The federal government is focusing new attention on research and development of ethanol. Some states – especially those in the corn belt – are getting into the act too. The GLRCs Karen Kasler reports:
The federal government is focusing new attention on research and
development of ethanol. Some states – especially those in the corn belt –
are getting into the act too. The GLRC’s Karen Kasler reports:
Now that gasoline is near or above three dollars a gallon, ethanol seems
to be everywhere. The Renewable Fuels Association says more than a
third of the gasoline in the U.S is blended with ethanol, an alcohol based
fuel made with the sugar found in corn and other grains. A 10 percent
ethanol/gasoline blend can be used in every vehicle on the road, but
many politicians and consumers are very interested in the 85 percent
ethanol blend – E-85 – as an alternative fuel for cars and trucks. But
getting E-85 to drivers who have cars which can use it isn’t that easy.
Tadd Nicholson with the Ohio Corn Growers Association, says part of
the problem is the big oil companies have banned E-85 pumps under the
canopies at branded stations.
“Oil companies don’t own ethanol production. They own oil refining,
and so that’s their profit center and that’s where they get their fuel and so
they have a lot of control over that. They don’t own ethanol. I don’t
know why. They should, but they aren’t in the ethanol ownership
business yet. I say ‘yet’.”
The governors of Wisconsin and Minnesota have asked the big oil
companies to change their E-85 policy, and some states have been
encouraging independent gasoline dealers to put in E-85 pumps for a few
But others, such as Ohio, have been lagging behind in the trend. Only
recently has Ohio launched a new energy action plan that sounds
ambitious, when it comes to providing access to ethanol to drivers.
LeeAnn Mizer is with the Ohio Department of Agriculture.
“The goal is to triple the amount of E-85 pumps available to Ohio
consumers by the end of 2006.”
That sounds like a lot – but it’s not, says Dwayne Seikman heads up the
Ohio Corn Growers Association.
“Tripling’s a nice start. There’s six… that would go to 18. But with over
150,000 vehicles in the state of Ohio, that’s not enough to cover the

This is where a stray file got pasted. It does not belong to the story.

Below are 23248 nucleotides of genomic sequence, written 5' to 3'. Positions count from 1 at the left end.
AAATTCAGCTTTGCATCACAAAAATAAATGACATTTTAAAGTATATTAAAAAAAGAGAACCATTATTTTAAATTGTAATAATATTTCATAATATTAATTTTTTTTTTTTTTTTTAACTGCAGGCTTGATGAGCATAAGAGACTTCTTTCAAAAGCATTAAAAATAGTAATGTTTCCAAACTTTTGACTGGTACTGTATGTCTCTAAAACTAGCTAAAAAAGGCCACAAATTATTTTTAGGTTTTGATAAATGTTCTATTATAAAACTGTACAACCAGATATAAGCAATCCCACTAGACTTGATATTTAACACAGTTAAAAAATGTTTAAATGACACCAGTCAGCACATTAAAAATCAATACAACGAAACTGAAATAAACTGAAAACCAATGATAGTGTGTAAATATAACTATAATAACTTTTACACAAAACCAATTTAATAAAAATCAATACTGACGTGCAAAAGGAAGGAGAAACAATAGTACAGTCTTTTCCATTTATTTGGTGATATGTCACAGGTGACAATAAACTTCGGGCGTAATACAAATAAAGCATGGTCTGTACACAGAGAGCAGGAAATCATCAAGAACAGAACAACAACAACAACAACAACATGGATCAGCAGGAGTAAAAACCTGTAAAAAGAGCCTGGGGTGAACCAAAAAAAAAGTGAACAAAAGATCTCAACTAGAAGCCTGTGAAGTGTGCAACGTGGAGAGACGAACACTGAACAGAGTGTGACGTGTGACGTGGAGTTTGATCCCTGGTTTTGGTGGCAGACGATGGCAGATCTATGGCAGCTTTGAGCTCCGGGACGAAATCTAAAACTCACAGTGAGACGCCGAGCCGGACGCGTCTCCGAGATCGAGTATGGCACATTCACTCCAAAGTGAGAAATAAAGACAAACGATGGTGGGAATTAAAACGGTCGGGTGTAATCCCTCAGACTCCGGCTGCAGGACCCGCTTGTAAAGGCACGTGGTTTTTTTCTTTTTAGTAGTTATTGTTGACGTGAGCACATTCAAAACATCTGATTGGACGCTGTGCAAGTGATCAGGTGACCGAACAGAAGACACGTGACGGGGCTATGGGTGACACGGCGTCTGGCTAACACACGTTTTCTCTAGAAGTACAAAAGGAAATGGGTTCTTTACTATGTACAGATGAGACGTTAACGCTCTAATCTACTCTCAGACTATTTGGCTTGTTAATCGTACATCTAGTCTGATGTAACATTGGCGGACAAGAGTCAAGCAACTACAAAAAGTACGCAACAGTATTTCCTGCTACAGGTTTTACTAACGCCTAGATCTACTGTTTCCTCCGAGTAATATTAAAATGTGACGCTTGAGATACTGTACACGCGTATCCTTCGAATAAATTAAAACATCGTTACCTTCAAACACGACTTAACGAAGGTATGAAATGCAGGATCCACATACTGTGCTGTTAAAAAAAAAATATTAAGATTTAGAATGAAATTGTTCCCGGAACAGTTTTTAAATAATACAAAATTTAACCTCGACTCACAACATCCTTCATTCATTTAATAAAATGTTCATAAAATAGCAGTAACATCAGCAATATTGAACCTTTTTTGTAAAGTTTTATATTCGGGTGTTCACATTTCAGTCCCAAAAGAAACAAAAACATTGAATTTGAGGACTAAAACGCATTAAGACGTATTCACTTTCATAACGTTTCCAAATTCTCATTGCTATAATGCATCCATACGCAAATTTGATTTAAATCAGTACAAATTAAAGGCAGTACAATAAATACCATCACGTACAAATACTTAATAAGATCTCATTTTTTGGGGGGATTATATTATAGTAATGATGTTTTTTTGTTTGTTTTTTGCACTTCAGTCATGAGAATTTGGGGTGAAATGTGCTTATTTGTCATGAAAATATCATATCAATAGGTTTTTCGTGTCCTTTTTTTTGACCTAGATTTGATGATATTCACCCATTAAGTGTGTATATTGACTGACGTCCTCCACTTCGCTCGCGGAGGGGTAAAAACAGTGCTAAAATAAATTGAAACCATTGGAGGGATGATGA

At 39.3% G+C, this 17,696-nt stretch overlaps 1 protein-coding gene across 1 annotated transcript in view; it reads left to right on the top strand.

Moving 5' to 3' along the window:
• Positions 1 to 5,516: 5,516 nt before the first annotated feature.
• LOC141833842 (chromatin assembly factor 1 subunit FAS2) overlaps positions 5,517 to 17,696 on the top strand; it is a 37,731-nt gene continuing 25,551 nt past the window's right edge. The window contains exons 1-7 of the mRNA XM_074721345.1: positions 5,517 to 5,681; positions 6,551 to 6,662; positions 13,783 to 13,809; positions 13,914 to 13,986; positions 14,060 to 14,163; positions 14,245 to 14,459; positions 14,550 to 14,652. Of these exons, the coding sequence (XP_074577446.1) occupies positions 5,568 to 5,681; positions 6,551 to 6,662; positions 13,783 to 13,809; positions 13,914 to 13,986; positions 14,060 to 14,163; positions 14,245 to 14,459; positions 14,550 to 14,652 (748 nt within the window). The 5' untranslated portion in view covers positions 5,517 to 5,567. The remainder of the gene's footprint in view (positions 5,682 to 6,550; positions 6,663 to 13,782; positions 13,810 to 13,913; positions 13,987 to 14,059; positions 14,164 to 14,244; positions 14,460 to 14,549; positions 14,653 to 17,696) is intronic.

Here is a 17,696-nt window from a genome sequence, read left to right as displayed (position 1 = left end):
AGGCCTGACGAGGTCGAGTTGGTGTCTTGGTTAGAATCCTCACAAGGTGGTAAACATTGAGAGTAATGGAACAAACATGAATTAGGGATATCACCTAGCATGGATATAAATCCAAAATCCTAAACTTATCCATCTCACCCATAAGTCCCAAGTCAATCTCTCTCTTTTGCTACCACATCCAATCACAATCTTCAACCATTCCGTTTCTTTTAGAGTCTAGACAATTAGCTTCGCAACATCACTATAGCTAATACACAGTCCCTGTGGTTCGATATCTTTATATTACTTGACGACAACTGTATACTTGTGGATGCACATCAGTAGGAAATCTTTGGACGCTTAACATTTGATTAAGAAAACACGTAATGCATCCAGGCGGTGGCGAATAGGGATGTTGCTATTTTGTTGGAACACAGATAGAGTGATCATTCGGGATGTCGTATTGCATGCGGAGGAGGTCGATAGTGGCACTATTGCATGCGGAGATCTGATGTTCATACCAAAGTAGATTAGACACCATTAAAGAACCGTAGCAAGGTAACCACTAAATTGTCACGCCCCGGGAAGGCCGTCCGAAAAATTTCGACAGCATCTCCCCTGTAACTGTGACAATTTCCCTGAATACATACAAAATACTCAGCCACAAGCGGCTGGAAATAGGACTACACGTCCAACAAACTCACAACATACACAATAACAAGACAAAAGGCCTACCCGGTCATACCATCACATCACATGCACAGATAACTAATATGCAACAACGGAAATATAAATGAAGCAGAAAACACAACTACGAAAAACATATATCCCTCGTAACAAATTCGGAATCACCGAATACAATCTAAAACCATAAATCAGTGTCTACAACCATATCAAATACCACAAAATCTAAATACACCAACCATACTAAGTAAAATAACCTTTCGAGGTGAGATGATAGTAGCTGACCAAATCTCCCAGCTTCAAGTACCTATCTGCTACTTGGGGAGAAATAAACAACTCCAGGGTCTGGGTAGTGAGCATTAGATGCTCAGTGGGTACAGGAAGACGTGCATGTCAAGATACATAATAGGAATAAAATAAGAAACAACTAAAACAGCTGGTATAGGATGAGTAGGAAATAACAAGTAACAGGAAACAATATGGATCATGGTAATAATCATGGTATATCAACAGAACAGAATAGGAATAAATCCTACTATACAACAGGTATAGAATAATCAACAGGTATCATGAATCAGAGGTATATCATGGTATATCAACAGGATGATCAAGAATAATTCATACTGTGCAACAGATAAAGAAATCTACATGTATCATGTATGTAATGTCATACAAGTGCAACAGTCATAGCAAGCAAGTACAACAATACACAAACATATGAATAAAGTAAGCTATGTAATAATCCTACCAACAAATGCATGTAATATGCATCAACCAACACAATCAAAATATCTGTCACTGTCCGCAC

Since corn is Ohio’s top crop… it would seem to make sense. But unlike
other states in the corn belt, there are no ethanol plants in operation in
Ohio, though there are at least three under construction, and ethanol
supporters say the state is way behind its neighbors when it comes to
getting ethanol pumps at service stations.
Sam Spofforth is executive director of Clean Fuels Ohio.
“I’ll be honest, we’d like to see a lot more and we think a lot more is
certainly very possible. Indiana, they’re up to about 25 to 30 stations.
Illinois has over a hundred. Minnesota has almost 200 at this point.
Even places like Arizona are putting in E-85. They don’t make any corn
in Arizona. We think Ohio can do a lot more.”
Some critical studies have found that ethanol has a high energy cost with
low benefits – ethanol supporters say that’s been debunked. Whether
ethanol makes economic or ecological sense or not is still not certain.
But one thing is certain – cars using ethanol blends need to fill up more
than those using regular unleaded gasoline.
Robert White with the National Ethanol Vehicle Coalition says that’s
offset because typically ethanol-blended fuels cost less than regular
“Well, no doubt the fuel economy is the only negative with E-85, and we
tell folks that is where the price differential hopefully is there to make
E-85 use a wash.”
Part of the reason the price is lower is because the ethanol industry is
heavily subsidized by the government. Those lower costs would quickly
disappear if the subsidies were removed. Because ethanol is cleaner
burning, many support further development and use of the renewable
General Motors is increasing the number of vehicles it produces that can
burn ethanol. Ford already produces E-85 burning cars and trucks.
However, many believe for ethanol production to be truly efficient,
farmers will have to start growing crops such as switch grass for ethanol
because corn requires too much fossil fuel based fertilizer and other
inputs to make it a permanent solution.
For GLRC, I’m Karen Kasler.